Bad Neighbors? Coalition Gives 311 Tips
Coalition of Civics chips away at rental problem.
Since a coalition of Roxborough and Manayunk civic associations began meeting, a main objective is a crackdown on illegal rental houses and disrespectful tenants.
Identifying two main avenues for complaints, coalition members shared tips to Manayunk Neighborhood Council and Central Roxborough Civic Association members on how to reach the city and take back their blocks.
An outcome of several groups meeting together is better organization. Specifically, member Hillary Langer said neighbors from across Roxborough and Manayunk can ensure Licenses & Inspections codes are properly enforced and that rental licenses are in place.
"I think any of us on any block knows where the rentals are, so we can check the list and make sure people are following the rules," he said.
Langer procured a list from the city of properties licensed for rental units. In a sampling he analyzed of about 230 homes, he said 45 percent were illegally rented.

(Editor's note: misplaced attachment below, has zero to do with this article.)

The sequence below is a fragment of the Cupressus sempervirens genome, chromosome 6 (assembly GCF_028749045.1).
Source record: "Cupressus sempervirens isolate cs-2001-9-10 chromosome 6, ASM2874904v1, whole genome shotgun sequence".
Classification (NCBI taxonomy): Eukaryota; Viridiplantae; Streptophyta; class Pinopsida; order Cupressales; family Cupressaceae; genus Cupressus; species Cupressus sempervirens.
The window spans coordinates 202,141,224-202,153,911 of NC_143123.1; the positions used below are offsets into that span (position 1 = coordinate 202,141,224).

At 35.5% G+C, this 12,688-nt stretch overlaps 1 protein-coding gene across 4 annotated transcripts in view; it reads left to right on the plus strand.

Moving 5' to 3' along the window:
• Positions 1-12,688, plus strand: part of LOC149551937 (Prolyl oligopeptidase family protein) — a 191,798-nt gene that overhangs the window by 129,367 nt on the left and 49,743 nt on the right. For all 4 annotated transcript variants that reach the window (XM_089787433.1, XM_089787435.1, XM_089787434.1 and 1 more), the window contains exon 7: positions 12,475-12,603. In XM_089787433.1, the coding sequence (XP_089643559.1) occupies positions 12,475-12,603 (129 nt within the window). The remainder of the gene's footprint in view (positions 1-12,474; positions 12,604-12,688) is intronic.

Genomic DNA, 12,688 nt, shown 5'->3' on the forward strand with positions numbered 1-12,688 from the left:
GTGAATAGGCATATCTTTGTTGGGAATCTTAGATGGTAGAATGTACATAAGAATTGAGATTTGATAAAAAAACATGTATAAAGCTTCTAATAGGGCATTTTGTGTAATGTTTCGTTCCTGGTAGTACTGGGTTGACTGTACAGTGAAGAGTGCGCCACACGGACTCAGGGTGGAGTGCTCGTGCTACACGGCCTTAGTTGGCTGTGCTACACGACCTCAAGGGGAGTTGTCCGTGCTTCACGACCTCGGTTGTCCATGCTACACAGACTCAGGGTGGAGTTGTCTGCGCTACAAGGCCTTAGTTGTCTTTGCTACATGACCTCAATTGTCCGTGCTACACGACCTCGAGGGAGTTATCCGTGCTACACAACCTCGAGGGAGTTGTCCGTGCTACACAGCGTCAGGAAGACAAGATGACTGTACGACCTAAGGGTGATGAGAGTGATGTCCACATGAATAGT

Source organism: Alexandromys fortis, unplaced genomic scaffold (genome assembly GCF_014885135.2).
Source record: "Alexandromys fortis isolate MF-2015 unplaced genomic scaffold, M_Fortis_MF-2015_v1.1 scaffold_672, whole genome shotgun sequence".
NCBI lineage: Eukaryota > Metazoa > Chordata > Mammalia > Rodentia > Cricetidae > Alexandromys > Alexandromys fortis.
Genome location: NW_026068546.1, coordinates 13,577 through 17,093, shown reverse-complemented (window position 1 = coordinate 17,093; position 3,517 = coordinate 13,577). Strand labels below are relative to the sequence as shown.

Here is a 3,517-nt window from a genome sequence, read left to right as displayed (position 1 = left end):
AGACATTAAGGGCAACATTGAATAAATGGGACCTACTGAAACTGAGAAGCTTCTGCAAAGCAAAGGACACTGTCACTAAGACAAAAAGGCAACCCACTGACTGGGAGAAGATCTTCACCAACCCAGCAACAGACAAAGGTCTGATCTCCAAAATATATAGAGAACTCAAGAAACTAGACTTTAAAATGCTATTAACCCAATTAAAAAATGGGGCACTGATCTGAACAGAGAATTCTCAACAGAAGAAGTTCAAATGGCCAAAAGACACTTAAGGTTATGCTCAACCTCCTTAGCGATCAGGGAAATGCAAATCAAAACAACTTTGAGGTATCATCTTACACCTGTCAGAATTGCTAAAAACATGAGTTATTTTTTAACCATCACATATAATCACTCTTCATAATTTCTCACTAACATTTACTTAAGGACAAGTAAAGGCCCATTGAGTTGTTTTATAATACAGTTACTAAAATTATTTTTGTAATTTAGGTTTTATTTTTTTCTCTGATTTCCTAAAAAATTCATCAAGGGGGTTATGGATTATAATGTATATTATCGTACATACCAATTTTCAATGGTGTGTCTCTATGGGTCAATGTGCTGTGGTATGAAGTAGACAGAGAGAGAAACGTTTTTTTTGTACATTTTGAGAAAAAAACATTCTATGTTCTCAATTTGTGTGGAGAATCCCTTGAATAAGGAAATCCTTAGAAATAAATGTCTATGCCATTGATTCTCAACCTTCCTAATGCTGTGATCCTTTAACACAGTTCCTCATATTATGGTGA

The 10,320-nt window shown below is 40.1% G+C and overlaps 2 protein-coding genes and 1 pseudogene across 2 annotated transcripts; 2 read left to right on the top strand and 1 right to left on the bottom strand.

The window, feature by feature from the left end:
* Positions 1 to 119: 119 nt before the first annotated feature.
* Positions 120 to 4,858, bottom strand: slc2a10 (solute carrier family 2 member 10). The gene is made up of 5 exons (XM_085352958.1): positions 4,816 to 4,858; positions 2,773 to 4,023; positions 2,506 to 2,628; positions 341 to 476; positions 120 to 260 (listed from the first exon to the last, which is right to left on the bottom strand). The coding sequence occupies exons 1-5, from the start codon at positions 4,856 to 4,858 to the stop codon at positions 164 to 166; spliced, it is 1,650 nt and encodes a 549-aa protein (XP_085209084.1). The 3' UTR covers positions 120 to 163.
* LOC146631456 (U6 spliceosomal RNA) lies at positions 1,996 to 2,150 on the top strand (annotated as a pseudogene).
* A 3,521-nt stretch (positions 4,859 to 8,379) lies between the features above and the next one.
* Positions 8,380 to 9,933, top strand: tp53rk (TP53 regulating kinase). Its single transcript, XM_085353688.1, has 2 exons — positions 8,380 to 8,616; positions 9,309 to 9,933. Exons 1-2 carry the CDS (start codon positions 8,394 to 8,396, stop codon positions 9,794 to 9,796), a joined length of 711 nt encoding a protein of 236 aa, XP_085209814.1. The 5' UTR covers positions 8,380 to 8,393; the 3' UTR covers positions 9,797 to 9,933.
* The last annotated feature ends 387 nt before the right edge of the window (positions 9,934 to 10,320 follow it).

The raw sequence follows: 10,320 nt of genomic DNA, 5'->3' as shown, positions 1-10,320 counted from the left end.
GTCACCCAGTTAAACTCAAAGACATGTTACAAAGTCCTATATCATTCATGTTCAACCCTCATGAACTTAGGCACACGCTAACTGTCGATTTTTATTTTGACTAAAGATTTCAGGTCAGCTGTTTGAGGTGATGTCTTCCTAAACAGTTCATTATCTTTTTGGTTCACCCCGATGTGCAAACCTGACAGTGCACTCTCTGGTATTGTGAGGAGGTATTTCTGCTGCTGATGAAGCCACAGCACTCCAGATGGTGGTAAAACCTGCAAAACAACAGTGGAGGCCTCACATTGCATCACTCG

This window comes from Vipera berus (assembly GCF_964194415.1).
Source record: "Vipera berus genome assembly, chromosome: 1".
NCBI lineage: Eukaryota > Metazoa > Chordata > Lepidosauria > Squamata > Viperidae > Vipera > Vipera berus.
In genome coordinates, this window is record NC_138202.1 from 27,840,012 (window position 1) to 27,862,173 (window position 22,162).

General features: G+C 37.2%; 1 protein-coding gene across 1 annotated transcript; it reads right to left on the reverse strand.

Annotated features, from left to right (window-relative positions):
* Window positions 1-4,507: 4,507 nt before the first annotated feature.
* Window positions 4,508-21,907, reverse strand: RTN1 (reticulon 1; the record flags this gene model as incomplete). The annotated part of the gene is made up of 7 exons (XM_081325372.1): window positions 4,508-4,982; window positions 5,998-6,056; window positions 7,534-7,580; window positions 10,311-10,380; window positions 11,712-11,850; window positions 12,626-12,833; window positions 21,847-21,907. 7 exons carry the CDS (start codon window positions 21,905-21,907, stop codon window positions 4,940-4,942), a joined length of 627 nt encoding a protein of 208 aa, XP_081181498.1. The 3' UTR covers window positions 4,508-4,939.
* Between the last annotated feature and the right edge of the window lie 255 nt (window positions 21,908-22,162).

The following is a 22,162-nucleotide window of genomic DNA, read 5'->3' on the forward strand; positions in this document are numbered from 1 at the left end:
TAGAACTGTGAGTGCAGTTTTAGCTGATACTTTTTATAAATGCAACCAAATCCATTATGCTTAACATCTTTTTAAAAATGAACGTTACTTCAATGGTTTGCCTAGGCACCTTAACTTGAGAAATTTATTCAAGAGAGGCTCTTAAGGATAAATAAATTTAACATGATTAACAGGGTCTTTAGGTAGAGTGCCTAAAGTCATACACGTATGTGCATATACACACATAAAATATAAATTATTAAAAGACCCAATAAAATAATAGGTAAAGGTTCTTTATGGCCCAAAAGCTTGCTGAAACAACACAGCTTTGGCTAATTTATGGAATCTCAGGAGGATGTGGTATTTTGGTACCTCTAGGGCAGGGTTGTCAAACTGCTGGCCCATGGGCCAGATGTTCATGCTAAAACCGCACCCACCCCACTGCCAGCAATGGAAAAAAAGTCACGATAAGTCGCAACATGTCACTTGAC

In Central Roxborough, resident Don Simon also referenced the list, suggesting residents check their own blocks against the official legal list.
Officials also discussed how to better use the city's 311 reporting system with coalition members.
Langer said a big thing is clarity.
"We need to focus on one complaint a call. Use unambiguous language. 'Property illegally rent'—that's it," he said.
Joshua Cohen, a staff member for Councilman Curtis Jones, Jr. (D-4), told Roxborough residents that specific details—like the hours a property owner may be home—are helpful.
"There's seems to be complaints that L & I closes cases too quickly if someone isn't home. We're trying to get people to submit it a little clearer to prevent that," he said Thursday.
Getting people on the books is part one. The next step is following up with property conditions. By reporting derelict properties to 311, neighbors can begin a process where the city responds, follows up and enforces codes.
"Sure, reporting licenses brings revenue to the city, but if you call for crumbling facades, long grass... they'll get fined, too," Langer said.
There is also some incentive for landlords to comply
For example, attorney Bill O'Brien added that a landlord needs to have a renter's license in order to officially evict a tenant.
The coalition is aware that self-policing isn't the most desirable method or a cure all, but it's a start.
"No one thinks this is a miraculous solution, but it chips away at the problem we have," MNC President Kevin Smith said.
Visit the 311 website for more information.